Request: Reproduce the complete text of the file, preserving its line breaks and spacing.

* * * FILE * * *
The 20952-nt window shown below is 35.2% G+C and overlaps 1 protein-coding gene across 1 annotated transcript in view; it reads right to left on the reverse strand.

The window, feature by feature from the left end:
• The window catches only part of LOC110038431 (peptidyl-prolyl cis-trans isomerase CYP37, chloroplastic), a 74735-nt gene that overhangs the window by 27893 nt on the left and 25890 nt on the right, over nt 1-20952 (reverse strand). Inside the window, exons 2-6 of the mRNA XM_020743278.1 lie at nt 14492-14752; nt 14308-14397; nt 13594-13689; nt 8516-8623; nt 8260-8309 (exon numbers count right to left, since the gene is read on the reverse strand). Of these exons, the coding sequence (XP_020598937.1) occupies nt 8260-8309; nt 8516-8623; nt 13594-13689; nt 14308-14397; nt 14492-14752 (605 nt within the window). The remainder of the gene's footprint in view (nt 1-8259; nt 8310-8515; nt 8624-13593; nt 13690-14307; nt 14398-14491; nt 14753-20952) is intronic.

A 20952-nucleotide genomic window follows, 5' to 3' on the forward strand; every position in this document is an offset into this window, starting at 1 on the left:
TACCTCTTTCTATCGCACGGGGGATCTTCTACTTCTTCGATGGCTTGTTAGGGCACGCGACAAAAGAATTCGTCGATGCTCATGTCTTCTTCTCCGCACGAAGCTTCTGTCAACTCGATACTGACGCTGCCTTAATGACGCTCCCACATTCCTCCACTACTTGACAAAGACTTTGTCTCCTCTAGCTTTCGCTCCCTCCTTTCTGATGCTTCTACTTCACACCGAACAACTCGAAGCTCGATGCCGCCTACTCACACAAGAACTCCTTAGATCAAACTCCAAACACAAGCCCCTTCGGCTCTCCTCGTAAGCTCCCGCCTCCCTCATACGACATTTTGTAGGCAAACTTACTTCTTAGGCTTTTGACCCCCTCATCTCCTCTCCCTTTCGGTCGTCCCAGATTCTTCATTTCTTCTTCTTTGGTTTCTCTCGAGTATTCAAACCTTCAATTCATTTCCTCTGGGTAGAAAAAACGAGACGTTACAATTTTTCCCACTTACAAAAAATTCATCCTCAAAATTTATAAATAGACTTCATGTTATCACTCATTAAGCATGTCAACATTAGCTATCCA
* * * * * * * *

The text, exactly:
The 20952-nt window shown below is 35.2% G+C and overlaps 1 protein-coding gene across 1 annotated transcript in view; it reads right to left on the reverse strand.

The window, feature by feature from the left end:
• The window catches only part of LOC110038431 (peptidyl-prolyl cis-trans isomerase CYP37, chloroplastic), a 74735-nt gene that overhangs the window by 27893 nt on the left and 25890 nt on the right, over nt 1-20952 (reverse strand). Inside the window, exons 2-6 of the mRNA XM_020743278.1 lie at nt 14492-14752; nt 14308-14397; nt 13594-13689; nt 8516-8623; nt 8260-8309 (exon numbers count right to left, since the gene is read on the reverse strand). Of these exons, the coding sequence (XP_020598937.1) occupies nt 8260-8309; nt 8516-8623; nt 13594-13689; nt 14308-14397; nt 14492-14752 (605 nt within the window). The remainder of the gene's footprint in view (nt 1-8259; nt 8310-8515; nt 8624-13593; nt 13690-14307; nt 14398-14491; nt 14753-20952) is intronic.

A 20952-nucleotide genomic window follows, 5' to 3' on the forward strand; every position in this document is an offset into this window, starting at 1 on the left:
TACCTCTTTCTATCGCACGGGGGATCTTCTACTTCTTCGATGGCTTGTTAGGGCACGCGACAAAAGAATTCGTCGATGCTCATGTCTTCTTCTCCGCACGAAGCTTCTGTCAACTCGATACTGACGCTGCCTTAATGACGCTCCCACATTCCTCCACTACTTGACAAAGACTTTGTCTCCTCTAGCTTTCGCTCCCTCCTTTCTGATGCTTCTACTTCACACCGAACAACTCGAAGCTCGATGCCGCCTACTCACACAAGAACTCCTTAGATCAAACTCCAAACACAAGCCCCTTCGGCTCTCCTCGTAAGCTCCCGCCTCCCTCATACGACATTTTGTAGGCAAACTTACTTCTTAGGCTTTTGACCCCCTCATCTCCTCTCCCTTTCGGTCGTCCCAGATTCTTCATTTCTTCTTCTTTGGTTTCTCTCGAGTATTCAAACCTTCAATTCATTTCCTCTGGGTAGAAAAAACGAGACGTTACAATTTTTCCCACTTACAAAAAATTCATCCTCAAAATTTATAAATAGACTTCATGTTATCACTCATTAAGCATGTCAACATTAGCTATCCA